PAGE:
- Banks and regulators from across Europe have been summoned by the European Commission to discuss regulation of the market for sovereign credit default swaps in the wake of the Greek debt crisis. (Bloomberg)
- China's hidden borrowing may push government debt to 96 percent of gross domestic product next year.
After spending many years in Wall Street and after making and losing millions of dollars I want to tell you this: It never was my thinking that made the big money for me. It always was my sitting.
FX Trading - Greece stabilized? If so, what next for euro? ECB rate cut?
Some analysts have the view that if Greece is stabilized it will prove the euro has passed a major test, and lead to a fresh new rally against the US dollar. Of course we can never say never when it comes to trading/investing, but it seems an unlikely course precisely because of the key element needed by Greece and the other states in fiscal jeopardy-austerity.
Let's suspend our disbelief for a moment and assume the respective parliaments among the key countries do muster the political courage to pass and implement real reform. Given Europeans love for nanny-state socialism, that will not be easy.
Draconian austerity will most likely lead to much slower economic growth throughout the Eurozone. Interesting that Germany, the European paymaster, is calling for austerity that will likely impact its exports very negatively. Another sour spot for German taxpayers I am sure ... as exports to Eurozone 25 countries have been on the mend likely as a result of much government stimulus money that is due to vanish if real austerity is tried:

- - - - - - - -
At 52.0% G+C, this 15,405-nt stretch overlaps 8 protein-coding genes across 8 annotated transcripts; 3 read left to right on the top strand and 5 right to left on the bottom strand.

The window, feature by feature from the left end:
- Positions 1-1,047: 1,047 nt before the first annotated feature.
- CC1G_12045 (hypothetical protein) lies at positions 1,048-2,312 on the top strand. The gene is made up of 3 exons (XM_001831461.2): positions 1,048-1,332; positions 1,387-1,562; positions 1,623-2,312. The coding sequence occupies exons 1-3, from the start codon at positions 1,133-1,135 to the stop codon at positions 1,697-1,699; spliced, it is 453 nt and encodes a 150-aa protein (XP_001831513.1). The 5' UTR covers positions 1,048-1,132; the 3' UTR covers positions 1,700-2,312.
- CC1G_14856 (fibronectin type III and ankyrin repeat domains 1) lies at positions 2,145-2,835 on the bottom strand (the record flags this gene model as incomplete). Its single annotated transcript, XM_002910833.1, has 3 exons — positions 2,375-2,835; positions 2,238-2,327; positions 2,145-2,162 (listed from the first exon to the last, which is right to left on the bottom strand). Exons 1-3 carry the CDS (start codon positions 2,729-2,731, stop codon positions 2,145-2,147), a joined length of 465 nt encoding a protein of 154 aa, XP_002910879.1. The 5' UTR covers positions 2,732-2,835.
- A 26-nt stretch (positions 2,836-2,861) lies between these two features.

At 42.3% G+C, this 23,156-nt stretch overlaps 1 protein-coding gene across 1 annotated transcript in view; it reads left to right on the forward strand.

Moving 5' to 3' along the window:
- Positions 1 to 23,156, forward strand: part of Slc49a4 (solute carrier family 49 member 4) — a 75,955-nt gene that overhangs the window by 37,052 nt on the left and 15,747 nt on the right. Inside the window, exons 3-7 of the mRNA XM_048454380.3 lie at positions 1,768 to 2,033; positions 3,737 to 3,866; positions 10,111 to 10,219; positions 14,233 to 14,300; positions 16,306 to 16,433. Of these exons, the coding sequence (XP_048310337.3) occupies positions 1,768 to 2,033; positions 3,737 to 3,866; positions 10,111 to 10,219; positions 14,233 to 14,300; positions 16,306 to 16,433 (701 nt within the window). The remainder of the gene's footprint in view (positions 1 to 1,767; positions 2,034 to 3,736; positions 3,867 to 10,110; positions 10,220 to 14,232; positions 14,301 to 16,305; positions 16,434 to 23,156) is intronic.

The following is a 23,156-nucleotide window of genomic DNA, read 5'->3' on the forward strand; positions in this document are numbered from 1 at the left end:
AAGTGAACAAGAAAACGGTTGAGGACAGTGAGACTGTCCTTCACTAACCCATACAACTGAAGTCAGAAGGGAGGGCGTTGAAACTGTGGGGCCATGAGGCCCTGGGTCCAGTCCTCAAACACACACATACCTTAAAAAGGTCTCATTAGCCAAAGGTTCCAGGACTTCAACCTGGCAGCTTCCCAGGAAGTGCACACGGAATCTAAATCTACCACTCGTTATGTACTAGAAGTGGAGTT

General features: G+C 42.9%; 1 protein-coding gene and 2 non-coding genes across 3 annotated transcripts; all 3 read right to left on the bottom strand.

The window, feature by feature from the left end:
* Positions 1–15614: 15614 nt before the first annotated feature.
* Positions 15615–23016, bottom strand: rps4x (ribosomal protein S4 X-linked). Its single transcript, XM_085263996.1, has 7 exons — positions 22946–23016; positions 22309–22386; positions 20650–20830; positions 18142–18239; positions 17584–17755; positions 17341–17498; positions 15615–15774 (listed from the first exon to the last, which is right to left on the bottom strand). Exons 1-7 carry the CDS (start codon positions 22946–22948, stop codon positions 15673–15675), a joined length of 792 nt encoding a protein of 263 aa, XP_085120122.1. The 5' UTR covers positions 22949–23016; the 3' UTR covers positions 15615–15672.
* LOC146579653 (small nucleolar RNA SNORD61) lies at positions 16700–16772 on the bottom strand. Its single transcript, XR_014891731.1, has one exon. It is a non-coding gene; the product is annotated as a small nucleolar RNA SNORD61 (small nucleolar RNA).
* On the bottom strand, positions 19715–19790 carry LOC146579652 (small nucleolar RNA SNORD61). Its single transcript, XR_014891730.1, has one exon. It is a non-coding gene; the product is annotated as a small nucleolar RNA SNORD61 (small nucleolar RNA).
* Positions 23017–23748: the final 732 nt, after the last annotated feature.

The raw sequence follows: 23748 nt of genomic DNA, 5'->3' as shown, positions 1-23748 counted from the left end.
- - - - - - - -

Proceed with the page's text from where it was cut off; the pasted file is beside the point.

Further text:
German Exports to Eurozone 25 Countries:
And another country, that buys a decent amount of Eurozone bonds, China, won't be too happy if its exports to the Eurozone take another hit ...
Eurozone Imports from China:
It would seem that slower growth in the Eurozone, in the midst of deleveraging debt, increases the odds the next move by the European Central Bank will be down, instead of up, as unemployment across the zone is high and will likely grow on austerity moves ...
Unemployed Persons Eurozone:
And monetary velocity is likely to fall, multiplying the impact of slow money growth throughout the Eurozone:
Money Supply: M3 Seasonally Adjusted Eurozone:
All those charts to make this point: If growth slows because of austerity and the ECB is forced to cut interest rates (or at least is forced to remain on hold for a very long time), the advantage shifts decisively to the US dollar relative to the euro.
No doubt, we could see a healthy euro bounce if it muddles through this period of major risk. But when the hard grind and economic impact of real reform starts to settle into the market, we think the euro's most likely path is lower against the dollar. And that eventuality would suit the European states the need major adjustment just fine.